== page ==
Love him or hate him, but Brian Wilson's beard has become a cultural phenomenon. The Giants closer's jet-black neck warmer has its own Facebook and Twitter pages. Seriously. But, Wilson isn't the first baseball player to have a facial hair arrangement worth noting. We take a look back at baseball's best beards, mustaches and everything in between.
Mike Schmidt is a legendary third baseman who played his entire career for the Phillies. Given that he spent nearly two decades in the City of Brotherly Love, he had to have a stiff upper lip, complete with a flavor saver.
Keith Hernandez's tea strainer is the stuff of legends in New York. Hernandez has even parlayed his tremendous 'stache into an endorsement deal with "Just for Men."
Jim Joyce may be most famous for jobbing Armando Galarraga out of a perfect game in 2010, but a teary-eyed Joyce immediately came out after the game admitting he screwed up. What he didn't screw up was that awesome lip caterpillar.
Dustin Hermanson bounced around the league for the majority of what would be considered an average career. What wasn't average, however, was Hermanson's goatee. It's a shame the compass on his chin couldn't point him in the direction of the strike zone more often.
Milwaukee's new closer John Axford has big shoes to fill, replacing legendary shutdown man Trevor Hoffman. Axford has endeared himself to fans with a Guy Fawkes-esque facial arrangement and a 95 mph fastball.
Dennis Eckersley was nearly untouchable as a closer from 1988-1992. The hurler was a six-time All-Star selection, and won the AL Cy Young in 1992. He accomplished all of these feats with a mean 'stache, or "moss" as he'd say.
Randy Johnson paired a signature goatee with a scraggly mullet for the majority of his career. He trimmed his hair during his time with the Yankees (per team rules), but most would prefer to forget those years in the lefty superstar's career, anyway.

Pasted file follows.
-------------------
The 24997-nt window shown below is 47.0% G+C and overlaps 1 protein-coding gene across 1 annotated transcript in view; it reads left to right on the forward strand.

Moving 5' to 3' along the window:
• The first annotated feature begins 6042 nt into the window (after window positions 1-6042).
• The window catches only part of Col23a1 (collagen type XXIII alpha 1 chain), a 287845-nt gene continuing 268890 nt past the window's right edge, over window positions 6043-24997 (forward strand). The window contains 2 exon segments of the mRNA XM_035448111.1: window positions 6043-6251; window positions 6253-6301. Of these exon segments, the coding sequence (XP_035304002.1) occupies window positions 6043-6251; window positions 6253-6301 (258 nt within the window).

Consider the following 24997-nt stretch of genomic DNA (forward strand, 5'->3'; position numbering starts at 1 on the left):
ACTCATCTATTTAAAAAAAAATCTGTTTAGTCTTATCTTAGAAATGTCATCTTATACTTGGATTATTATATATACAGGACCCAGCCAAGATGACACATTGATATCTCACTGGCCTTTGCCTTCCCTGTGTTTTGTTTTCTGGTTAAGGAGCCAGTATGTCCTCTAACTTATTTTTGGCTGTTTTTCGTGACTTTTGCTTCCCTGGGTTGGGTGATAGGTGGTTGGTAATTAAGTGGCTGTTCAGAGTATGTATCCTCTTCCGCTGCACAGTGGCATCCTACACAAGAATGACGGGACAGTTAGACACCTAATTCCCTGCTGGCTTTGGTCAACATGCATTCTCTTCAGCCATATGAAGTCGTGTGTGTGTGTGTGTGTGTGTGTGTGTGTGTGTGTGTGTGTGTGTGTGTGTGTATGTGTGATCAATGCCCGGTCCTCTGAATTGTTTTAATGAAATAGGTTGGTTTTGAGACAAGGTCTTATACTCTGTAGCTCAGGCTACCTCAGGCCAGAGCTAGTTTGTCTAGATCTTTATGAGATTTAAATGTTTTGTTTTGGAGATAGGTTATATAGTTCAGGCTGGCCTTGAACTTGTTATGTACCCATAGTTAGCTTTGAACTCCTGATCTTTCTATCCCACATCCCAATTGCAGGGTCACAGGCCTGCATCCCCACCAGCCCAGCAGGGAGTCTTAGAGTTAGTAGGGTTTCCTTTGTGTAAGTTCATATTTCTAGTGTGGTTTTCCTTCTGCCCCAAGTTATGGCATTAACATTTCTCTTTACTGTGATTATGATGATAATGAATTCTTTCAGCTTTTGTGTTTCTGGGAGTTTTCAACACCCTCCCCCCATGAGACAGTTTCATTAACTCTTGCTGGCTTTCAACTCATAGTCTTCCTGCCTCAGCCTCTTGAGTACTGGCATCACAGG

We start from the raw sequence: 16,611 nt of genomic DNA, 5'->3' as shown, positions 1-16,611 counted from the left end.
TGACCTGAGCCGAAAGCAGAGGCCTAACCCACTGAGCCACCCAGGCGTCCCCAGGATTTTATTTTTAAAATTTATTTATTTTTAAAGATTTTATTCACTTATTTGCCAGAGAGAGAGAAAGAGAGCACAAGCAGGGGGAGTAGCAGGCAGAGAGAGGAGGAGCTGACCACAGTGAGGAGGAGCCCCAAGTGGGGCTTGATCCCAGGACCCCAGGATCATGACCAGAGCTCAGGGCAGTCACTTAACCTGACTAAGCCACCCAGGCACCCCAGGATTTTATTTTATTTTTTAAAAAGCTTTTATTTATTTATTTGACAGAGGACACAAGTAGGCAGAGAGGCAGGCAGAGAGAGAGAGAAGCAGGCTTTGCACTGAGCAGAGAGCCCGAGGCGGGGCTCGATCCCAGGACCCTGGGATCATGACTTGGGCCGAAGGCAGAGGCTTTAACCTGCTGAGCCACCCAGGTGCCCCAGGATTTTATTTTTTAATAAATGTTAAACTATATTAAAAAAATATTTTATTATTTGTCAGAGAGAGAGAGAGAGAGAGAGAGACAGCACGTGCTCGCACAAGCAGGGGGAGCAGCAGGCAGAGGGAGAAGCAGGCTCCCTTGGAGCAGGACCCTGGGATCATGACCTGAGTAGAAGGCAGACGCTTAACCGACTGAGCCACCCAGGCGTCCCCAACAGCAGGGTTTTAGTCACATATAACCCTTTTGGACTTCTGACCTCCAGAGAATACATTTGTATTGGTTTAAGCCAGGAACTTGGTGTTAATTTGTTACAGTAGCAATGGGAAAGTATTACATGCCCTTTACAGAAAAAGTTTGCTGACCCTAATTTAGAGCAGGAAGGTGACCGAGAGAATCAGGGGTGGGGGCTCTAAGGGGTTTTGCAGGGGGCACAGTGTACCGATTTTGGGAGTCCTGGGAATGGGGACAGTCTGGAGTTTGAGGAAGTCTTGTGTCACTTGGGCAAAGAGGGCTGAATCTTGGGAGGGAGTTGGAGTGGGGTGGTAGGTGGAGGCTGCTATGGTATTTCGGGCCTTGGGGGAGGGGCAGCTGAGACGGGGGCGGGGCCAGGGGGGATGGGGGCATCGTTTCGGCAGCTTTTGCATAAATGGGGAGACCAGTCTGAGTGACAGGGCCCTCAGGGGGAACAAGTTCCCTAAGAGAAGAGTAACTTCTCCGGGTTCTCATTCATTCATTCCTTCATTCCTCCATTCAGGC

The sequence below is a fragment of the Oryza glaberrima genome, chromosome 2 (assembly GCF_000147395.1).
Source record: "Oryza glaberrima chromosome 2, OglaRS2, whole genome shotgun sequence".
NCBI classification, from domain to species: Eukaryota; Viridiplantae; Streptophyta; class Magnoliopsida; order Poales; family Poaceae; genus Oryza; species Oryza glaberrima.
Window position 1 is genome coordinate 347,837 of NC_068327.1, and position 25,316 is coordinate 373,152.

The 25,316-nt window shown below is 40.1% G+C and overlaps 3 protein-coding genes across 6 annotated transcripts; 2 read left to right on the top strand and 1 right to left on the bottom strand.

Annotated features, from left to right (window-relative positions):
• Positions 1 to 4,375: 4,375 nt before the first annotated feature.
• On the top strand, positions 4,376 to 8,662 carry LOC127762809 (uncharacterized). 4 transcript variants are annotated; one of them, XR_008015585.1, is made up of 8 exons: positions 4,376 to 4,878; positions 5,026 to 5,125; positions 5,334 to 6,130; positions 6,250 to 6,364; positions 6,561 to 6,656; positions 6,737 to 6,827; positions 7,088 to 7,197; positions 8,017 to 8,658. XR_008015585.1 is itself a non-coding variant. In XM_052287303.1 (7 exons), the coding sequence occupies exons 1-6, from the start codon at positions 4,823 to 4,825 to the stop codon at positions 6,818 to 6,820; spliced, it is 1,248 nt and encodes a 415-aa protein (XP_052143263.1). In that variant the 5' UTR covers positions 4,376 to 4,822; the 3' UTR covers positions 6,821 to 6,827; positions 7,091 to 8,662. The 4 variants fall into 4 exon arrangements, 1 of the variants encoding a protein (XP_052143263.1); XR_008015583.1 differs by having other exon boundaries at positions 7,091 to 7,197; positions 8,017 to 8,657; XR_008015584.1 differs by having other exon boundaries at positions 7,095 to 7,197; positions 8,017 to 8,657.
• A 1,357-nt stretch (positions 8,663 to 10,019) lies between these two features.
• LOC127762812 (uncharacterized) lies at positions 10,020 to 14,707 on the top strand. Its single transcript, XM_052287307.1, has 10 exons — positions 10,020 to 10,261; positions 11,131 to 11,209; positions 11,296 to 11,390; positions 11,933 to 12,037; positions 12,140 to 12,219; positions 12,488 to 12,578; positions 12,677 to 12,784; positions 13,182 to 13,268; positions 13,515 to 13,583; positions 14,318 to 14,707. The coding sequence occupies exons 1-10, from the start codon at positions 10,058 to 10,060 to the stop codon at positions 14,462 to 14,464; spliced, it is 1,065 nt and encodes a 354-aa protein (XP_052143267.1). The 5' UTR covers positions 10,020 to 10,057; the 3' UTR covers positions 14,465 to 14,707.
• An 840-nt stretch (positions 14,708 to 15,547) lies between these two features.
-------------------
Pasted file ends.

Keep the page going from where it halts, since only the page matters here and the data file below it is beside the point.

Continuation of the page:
As if the soul patch isn't eye catching enough, journeyman infielder Scott Spiezio went ahead and dyed his red. Sure, it looks like he has cotton candy stuck on his chin ... but we don't think Spiezio gives a damn.
Astros legend Jeff Bagwell rarely was seen sans goatee. But, in 2000, Bagwell's goatee reached epic proportions as the first baseman let his chin Chia Pet grow, grow and grow.
Rarely does a man's facial hair overshadow his performance on the field, but Giants closer Brian Wilson would likely not have it any other way. In August 2010, Wilson began growing and dying his trademark black beard. The "Fear the Beard" cry carried the Giants all the way to a World Series victory.
Bruce Sutter is most well known for his tenure with the Cardinals, but Sutter broke into the league with the Cubs and finished up his career with the Braves. Sutter was elected to the Baseball Hall of Fame in 2006, and his plaque depicts his trademark beard.
Clay Zavada's mustache is clearly inspired by another crumb-catcher on this list, Rollie Fingers'. Zavada is working his way back from Tommy John surgery, currently pitching with the Diamondbacks' AA affiliate in Mobile, Ala.
Al Hrabosky was known as "The Mad Hungarian," and we can see why. Unfortunately for Al, and Cardinals fans, Hrabosky had to trim his hair and shave his menacing mustache when Vern Rapp took over the Cards in 1977.
One of the most dominant relievers of all time, Yankee legend Goose Gossage's power-'stache still lives on today. When asked by coach Yogi Berra to shave his beard to adhere to George Steinbrenner's rule, he emerged from the clubhouse with the beard gone but the mustache intact, just to "bust Yogi's chops." While his mustache may not have started a trend, he's widely credited as being one of the first to adopt the role of "closer."
Legend has it Rollie Fingers originally grew his trademark mustache to win a $300 bonus from late A's owner Charlie Finley. Fingers won the bonus and kept the mustache for the remainder of his Hall of Fame career, which included stints with the A's, Brewers and Padres. These days? He's still got the 'stache.